Foreclosure Q and A's: Staying Informed

Q: What does it mean to be in foreclosure? 

A: According to dictionary.com, to foreclose is to deprive 
(you) the mortgagor of the right to redeem mortgaged 
property, when payments have not been made. When you have 
missed two months worth of payments you have defaulted on 
your loan, but you are not yet in foreclosure. The 
foreclosure proceedings will not initiate until the mortgage 
lender or bank submits paper work to a prosecuting attorney. 

Q: What are my options? 

A: Once the mortgage lender sends letters informing you of 
the Foreclosure it is important that you keep your head up; 
find a way to fix things. Immediately start considering your 
options of another loan, refinancing, etc. On the other 
hand, if you know you are in over your head then selling is 
always an option. To keep from falling deep into the 
foreclosure process it is really important to weigh out your 
options, looking at your finances and what you can afford in 
the future.  

Q: Who do I turn to? 

A: You can talk to your mortgage lender about your options 
with payments adjustments, another loan, etc. If you decide 
to sell the house, there are always local investors who can 
help you get your feet back on the ground. If you decide to 
sell your home make sure you are getting help from credible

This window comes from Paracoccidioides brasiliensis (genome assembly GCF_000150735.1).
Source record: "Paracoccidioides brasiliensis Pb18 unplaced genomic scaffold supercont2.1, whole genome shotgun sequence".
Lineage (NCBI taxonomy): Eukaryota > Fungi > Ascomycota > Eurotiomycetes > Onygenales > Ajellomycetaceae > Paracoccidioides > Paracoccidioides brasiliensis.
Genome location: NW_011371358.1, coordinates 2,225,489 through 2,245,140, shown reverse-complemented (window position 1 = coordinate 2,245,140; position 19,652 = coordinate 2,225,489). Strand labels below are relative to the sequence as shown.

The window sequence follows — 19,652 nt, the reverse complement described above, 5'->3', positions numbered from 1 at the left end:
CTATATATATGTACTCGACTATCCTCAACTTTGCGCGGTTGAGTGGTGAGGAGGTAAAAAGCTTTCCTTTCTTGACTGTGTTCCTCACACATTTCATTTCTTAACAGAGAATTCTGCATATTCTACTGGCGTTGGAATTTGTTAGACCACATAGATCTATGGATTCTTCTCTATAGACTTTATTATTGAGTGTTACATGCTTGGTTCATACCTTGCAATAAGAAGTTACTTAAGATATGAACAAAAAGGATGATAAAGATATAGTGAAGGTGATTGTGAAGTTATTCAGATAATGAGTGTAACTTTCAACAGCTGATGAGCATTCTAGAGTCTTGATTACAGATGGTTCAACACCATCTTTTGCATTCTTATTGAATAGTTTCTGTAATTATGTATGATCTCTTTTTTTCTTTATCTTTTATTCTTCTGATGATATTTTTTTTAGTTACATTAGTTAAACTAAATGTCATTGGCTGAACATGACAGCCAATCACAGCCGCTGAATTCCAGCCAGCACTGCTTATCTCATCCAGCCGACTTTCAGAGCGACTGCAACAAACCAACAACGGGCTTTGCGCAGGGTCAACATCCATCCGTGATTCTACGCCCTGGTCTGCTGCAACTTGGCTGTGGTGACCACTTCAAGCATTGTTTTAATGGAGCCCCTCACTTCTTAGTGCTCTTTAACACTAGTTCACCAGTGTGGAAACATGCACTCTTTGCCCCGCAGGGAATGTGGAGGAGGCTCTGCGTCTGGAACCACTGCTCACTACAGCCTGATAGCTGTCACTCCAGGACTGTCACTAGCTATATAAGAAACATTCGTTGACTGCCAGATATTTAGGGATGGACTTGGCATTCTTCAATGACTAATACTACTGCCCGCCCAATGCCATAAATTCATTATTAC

sources and of course don't ever sign anything before 
reading it.  

Q: If I am in foreclosure, how much time do I have until I 
have to leave the house?  

A: Laws vary from state to state; in states like Georgia a 
foreclosure house for sale is advertised to the public only 
seven days after being filed. However in other states, the 
house is not publicly advertised until the 130th day of the 
foreclosure process. If you look online or go to the library 
and look up your state legislature, you will find a slue of 
detailed statutes. Do some research so you know exactly what 
timeline you are dealing with, but the bottom line is to act 
as quickly and wisely as possible.  

Q: Does the lender have the right to repossess my house, 
even though I have been paying for it all this time?  

A: Unfortunately, yes. Even though you only missed those few 
payments and had paid so many others, the mortgage documents 
or deed of trust (depending if you live in a judicial or 
non-judicial state) gives the lender the right to foreclose 
and repossess the property after you have defaulted on 
payments for a certain length of time.  

Q: What is refinancing and how can it help me out of 
foreclosure?  

A: By refinancing you are essentially taking another loan. 
The new loan is based off a new appraisal of your property. 
One benefits of refinancing is that you can sometimes get a 
lower interest rate, in turn, decreasing your monthly 
mortgage rate. However, refinancing is not for everyone. It 
can also put you at higher risk for foreclosure depending on 
a number of factors. Really do some research and talk to 
someone who can advise you well on this option.  

Q: If I lose my house in foreclosure are my chances of 
buying again lessened?  

A: If you apply for a loan on another house your past 
foreclosure will show in your credit history. This does not 
mean you will not qualify for a loan; however you are less 
likely to receive, for instance, a low down payment loan. It 
is very important to stay informed and knowledgeable in how 
to stop the Foreclosure before it happens. There are people 
who are willing to take the time and help.  

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